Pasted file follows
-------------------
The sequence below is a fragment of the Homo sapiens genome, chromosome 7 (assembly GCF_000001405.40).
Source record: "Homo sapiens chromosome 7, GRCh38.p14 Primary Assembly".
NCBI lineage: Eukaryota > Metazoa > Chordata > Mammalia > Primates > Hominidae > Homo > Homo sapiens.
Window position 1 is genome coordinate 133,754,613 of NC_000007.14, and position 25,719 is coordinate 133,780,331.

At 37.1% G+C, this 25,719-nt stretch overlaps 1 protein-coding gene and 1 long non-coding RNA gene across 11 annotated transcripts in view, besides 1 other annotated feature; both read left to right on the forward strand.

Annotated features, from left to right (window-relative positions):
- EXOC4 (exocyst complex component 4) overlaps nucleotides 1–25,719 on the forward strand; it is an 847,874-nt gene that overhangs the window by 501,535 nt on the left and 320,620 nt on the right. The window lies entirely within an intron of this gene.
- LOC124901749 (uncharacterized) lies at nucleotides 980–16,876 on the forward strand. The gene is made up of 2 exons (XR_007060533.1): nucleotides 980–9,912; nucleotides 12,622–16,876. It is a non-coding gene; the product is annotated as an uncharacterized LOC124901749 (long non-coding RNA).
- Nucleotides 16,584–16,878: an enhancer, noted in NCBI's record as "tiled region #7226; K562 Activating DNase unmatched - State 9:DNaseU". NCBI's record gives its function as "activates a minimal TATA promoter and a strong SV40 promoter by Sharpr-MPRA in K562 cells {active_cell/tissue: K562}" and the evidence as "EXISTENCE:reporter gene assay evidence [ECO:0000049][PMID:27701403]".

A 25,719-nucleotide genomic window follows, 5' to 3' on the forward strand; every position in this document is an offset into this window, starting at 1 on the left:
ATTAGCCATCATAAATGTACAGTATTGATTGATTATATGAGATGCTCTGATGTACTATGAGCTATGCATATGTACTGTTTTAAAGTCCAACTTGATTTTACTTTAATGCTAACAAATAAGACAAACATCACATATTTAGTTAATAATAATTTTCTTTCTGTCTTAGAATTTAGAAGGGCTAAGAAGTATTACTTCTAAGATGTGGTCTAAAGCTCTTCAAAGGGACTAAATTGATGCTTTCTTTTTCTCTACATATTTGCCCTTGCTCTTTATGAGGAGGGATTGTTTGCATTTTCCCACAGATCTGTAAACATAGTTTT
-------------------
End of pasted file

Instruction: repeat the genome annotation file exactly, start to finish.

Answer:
The sequence below is a fragment of the Homo sapiens genome, chromosome 7 (assembly GCF_000001405.40).
Source record: "Homo sapiens chromosome 7, GRCh38.p14 Primary Assembly".
NCBI lineage: Eukaryota > Metazoa > Chordata > Mammalia > Primates > Hominidae > Homo > Homo sapiens.
Window position 1 is genome coordinate 133,754,613 of NC_000007.14, and position 25,719 is coordinate 133,780,331.

At 37.1% G+C, this 25,719-nt stretch overlaps 1 protein-coding gene and 1 long non-coding RNA gene across 11 annotated transcripts in view, besides 1 other annotated feature; both read left to right on the forward strand.

Annotated features, from left to right (window-relative positions):
- EXOC4 (exocyst complex component 4) overlaps nucleotides 1–25,719 on the forward strand; it is an 847,874-nt gene that overhangs the window by 501,535 nt on the left and 320,620 nt on the right. The window lies entirely within an intron of this gene.
- LOC124901749 (uncharacterized) lies at nucleotides 980–16,876 on the forward strand. The gene is made up of 2 exons (XR_007060533.1): nucleotides 980–9,912; nucleotides 12,622–16,876. It is a non-coding gene; the product is annotated as an uncharacterized LOC124901749 (long non-coding RNA).
- Nucleotides 16,584–16,878: an enhancer, noted in NCBI's record as "tiled region #7226; K562 Activating DNase unmatched - State 9:DNaseU". NCBI's record gives its function as "activates a minimal TATA promoter and a strong SV40 promoter by Sharpr-MPRA in K562 cells {active_cell/tissue: K562}" and the evidence as "EXISTENCE:reporter gene assay evidence [ECO:0000049][PMID:27701403]".

A 25,719-nucleotide genomic window follows, 5' to 3' on the forward strand; every position in this document is an offset into this window, starting at 1 on the left:
ATTAGCCATCATAAATGTACAGTATTGATTGATTATATGAGATGCTCTGATGTACTATGAGCTATGCATATGTACTGTTTTAAAGTCCAACTTGATTTTACTTTAATGCTAACAAATAAGACAAACATCACATATTTAGTTAATAATAATTTTCTTTCTGTCTTAGAATTTAGAAGGGCTAAGAAGTATTACTTCTAAGATGTGGTCTAAAGCTCTTCAAAGGGACTAAATTGATGCTTTCTTTTTCTCTACATATTTGCCCTTGCTCTTTATGAGGAGGGATTGTTTGCATTTTCCCACAGATCTGTAAACATAGTTTT